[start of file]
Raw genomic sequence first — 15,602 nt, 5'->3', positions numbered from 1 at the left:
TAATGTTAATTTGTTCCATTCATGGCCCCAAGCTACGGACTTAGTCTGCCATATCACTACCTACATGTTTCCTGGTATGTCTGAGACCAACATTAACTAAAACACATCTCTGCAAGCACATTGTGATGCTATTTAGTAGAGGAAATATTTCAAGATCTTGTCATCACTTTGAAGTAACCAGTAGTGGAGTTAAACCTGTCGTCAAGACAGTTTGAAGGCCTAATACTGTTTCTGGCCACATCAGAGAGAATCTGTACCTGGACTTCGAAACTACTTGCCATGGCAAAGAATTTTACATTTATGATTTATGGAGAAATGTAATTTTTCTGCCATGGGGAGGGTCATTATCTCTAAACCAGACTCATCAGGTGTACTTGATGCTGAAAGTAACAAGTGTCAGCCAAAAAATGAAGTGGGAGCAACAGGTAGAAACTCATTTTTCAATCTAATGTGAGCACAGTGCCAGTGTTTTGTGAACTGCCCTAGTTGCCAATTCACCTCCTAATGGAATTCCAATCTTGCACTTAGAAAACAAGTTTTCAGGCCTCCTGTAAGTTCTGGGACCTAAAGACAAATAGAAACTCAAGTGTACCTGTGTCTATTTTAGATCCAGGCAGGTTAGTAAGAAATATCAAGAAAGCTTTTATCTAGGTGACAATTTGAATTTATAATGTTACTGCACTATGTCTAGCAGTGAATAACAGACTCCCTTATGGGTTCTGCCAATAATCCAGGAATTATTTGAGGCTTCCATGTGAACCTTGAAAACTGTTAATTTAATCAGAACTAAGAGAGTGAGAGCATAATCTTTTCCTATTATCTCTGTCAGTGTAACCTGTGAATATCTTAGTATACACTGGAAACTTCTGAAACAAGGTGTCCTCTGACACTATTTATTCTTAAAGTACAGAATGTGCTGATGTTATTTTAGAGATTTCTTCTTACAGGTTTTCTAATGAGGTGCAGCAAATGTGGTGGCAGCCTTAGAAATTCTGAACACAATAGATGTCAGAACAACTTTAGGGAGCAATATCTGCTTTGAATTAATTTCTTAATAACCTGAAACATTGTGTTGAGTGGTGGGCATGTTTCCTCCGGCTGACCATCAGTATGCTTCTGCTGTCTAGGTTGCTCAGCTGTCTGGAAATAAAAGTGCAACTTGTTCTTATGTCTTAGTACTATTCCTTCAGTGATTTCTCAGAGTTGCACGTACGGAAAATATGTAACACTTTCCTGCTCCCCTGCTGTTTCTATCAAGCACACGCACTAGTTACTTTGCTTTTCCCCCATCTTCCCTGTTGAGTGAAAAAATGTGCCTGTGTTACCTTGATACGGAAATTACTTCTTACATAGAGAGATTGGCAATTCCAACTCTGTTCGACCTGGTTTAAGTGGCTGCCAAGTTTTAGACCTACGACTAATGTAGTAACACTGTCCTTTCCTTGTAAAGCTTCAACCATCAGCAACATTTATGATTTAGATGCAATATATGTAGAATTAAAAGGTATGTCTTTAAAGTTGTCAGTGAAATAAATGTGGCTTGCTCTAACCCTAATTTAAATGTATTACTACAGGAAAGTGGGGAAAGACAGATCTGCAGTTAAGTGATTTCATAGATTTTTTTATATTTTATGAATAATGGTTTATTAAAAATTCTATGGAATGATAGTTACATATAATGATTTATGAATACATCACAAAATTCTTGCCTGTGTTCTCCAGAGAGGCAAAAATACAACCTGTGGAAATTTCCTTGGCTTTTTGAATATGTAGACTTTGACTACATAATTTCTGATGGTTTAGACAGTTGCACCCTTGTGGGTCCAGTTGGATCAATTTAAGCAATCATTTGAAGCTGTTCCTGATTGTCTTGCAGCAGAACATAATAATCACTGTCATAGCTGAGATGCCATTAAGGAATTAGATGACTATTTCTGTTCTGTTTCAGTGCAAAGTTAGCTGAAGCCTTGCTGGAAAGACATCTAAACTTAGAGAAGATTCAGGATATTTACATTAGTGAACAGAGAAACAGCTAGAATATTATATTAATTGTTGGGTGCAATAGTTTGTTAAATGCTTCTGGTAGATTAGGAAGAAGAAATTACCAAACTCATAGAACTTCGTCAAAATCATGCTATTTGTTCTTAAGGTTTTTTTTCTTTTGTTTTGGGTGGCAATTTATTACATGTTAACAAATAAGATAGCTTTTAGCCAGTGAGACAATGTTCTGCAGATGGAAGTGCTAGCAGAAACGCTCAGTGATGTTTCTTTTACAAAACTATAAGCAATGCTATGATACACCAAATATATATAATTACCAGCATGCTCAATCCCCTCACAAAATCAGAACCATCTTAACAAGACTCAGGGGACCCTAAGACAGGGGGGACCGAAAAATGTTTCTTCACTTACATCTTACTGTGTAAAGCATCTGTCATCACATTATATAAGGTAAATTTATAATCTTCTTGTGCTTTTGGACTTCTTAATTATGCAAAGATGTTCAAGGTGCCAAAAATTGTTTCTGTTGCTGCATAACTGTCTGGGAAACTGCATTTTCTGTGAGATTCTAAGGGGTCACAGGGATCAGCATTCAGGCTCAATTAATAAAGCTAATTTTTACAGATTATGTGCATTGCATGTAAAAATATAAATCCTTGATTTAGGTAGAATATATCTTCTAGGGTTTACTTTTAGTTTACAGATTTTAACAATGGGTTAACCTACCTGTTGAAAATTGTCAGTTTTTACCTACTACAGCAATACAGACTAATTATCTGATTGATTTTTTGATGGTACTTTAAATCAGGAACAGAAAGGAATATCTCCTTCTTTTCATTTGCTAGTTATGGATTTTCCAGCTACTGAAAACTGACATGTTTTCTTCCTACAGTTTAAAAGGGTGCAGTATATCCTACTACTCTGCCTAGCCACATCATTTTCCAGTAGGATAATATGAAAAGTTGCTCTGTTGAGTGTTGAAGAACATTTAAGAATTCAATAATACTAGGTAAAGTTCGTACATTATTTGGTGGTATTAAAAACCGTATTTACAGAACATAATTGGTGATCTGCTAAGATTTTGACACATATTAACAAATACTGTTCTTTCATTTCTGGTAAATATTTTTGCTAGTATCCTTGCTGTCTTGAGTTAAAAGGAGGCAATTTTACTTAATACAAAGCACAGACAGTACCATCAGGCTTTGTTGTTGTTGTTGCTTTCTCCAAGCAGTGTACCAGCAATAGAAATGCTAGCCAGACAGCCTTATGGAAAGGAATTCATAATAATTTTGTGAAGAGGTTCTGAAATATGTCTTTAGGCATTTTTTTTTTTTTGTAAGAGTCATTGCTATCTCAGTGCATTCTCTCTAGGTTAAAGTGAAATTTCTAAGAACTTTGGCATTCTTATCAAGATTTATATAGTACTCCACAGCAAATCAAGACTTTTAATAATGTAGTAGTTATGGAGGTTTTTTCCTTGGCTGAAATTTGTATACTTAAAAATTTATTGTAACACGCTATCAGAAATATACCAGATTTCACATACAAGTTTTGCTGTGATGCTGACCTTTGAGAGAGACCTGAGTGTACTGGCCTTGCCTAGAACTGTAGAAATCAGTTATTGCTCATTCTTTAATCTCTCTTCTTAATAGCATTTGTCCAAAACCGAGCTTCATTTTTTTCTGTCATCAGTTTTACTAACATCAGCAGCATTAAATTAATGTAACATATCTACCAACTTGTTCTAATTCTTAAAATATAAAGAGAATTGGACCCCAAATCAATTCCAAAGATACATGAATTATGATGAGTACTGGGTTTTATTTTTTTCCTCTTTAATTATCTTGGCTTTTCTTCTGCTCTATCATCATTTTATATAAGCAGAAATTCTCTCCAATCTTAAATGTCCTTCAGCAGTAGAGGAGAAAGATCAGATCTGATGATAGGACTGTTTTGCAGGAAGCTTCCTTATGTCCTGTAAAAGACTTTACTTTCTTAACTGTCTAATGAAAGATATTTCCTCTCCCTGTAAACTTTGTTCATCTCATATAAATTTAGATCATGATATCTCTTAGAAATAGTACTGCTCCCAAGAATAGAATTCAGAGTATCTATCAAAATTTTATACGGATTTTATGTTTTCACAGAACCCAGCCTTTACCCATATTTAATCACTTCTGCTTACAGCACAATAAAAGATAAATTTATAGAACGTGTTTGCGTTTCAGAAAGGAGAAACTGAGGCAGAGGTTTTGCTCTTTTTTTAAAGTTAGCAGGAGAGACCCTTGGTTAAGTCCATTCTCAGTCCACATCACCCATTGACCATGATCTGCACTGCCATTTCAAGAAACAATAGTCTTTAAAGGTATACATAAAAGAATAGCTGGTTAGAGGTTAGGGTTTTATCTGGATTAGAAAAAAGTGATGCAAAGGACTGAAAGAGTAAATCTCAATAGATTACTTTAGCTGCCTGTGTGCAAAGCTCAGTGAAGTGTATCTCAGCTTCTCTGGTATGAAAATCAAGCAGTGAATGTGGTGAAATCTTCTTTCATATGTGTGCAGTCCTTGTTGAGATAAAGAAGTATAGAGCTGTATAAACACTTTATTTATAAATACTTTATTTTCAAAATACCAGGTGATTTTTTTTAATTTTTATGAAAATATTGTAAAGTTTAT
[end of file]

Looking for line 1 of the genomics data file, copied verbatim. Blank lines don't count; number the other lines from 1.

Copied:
Raw genomic sequence first — 15,602 nt, 5'->3', positions numbered from 1 at the left: